Jean-Marc Vallee is a unique observer of slice-of-life Americana since he brings the baggage of a French heritage. He makes the familiar peccadillos of small-town USA into expressionistic cries (e.g. The bleary, visually muddy view of the red-and-white police squad lights over heavy panting) of David E. Kelly’s miniseries about embattled, gossiping housewives. The alliterative Madeline Martha Mackenzie (Reese Witherspoon) is the lynchpin for the inciting incident at the school fundraiser.
Like Nic Pizzolatto’s True Detective, the storytelling hinges on eyewitness testimonials from the aforementioned incident. Witherspoon is splendidly cast and her loquacious, multitasking character (“My mom’s an active talker.”) clearly craves the spotlight among her peers. She dramatically confronts her daughter’s texting friend and later, a happenstance around an ankle twist causes the snowball effect. In fact, Mackenzie could be the spiritual aunt of her overachiever from Election.
Madeline treats her acquaintances as utilitarian possessions. I love how she passively points out Celeste Wright’s (Nicole Kidman) child as if it were a lipstick in her attache case. Without hesitation, Kelley carves into out-of-one’s-element essence of the new-in-town single mother Jane Chapman (Shailene Woodley). When Madeline says “This is Monterey. We pound people with ‘nice'”, it’s a threat to her if she bastardizes the status quo of the carpooling sect.
A petition to halt the stage production of Avenue Q at the school metastasizes from a minor nuisance into a major topic of dinner conversation. It shows how people who live vicariously through the molding of their children become transfixed with preventing empty-nester syndrome (“I’m a mom. This is my universe.”). Poor Adam Scott is the “consolation prize” for divorcee Mackenzie and in his own askew delivery, he makes the viewers ache at Ed’s impotence.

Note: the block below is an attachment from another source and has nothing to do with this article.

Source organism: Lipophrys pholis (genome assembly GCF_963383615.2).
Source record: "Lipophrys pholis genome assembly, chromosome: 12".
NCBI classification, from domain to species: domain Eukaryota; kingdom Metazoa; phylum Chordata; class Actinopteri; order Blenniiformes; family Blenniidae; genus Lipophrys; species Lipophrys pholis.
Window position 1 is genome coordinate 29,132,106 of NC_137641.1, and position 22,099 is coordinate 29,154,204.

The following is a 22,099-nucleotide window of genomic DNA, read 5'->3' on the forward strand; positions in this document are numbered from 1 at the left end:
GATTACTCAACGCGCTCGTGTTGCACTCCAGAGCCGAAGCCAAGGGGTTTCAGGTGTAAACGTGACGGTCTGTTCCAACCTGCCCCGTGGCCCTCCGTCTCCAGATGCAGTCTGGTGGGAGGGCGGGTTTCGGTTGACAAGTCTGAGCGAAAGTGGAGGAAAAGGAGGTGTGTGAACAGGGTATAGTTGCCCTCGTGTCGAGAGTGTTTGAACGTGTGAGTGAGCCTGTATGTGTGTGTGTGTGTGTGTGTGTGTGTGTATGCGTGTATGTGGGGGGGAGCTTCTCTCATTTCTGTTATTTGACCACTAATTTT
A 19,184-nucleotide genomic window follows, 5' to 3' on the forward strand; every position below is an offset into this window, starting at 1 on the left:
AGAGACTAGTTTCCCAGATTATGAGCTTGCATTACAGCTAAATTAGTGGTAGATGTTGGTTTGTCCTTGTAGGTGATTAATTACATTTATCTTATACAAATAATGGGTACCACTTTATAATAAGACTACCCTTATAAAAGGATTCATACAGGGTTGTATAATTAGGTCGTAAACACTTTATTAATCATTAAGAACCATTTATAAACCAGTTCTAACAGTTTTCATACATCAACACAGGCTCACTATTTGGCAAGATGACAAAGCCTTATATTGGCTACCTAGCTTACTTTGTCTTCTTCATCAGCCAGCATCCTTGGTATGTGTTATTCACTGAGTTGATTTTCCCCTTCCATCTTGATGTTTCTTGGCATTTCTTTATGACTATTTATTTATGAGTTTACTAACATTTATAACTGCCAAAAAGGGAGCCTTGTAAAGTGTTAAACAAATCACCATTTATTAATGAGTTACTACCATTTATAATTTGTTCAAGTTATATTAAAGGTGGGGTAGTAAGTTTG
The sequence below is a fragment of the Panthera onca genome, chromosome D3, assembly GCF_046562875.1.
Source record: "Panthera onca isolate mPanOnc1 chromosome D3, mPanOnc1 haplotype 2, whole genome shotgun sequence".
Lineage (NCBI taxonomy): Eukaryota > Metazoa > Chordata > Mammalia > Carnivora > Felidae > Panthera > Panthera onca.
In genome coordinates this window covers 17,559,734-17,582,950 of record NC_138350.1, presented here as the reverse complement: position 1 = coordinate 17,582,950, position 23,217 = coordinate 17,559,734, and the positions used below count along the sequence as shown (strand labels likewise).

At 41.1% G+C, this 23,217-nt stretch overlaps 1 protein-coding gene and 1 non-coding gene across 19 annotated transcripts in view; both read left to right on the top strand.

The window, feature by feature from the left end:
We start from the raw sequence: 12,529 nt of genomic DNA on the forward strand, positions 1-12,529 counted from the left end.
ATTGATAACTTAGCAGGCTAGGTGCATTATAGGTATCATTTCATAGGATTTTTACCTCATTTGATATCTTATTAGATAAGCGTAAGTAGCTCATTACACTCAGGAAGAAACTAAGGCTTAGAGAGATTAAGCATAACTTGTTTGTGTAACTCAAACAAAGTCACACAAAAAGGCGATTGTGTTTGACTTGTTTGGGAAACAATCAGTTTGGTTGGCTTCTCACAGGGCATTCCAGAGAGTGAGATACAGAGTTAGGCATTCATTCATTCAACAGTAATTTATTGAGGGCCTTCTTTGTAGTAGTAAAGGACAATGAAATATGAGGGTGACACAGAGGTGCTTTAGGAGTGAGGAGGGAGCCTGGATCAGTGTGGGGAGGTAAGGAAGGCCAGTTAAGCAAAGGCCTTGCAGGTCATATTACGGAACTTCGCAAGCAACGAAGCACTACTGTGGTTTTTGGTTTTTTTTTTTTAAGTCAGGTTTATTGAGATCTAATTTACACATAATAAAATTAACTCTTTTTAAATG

By virtue of Kelly’s tart writing, the women of Monterey are gentrified by what clubs they belong to, what cliques they rotate into and what achievements their children accomplish. The only character who feels undernourished in the first episode is Celeste who is in a May-December romance with the younger stud Perry (Alexander Skarsgard). As the third leg of trio, she is a bit static beneath the umbrage of Madeline and Jane.
As a moderate runner, I can attest to the purifying power that jogging has on your mindset. I’ve never been a member of a community in which the residents participated in running together as a bonding experience. It’s also sensational to see that the angsty teenager isn’t entirely dispassionate about her mother’s tears over her children growing up. As an examination of rumor mills and parental defense mechanisms (Jane staunchly believes her son when he rebukes accusations that he strangled Renata Klein’s (Laura Dern) daughter), the show is compulsively incisive, morbidly funny and a rollicking showcase for unsung actresses.
Rating: 4.25 out of 5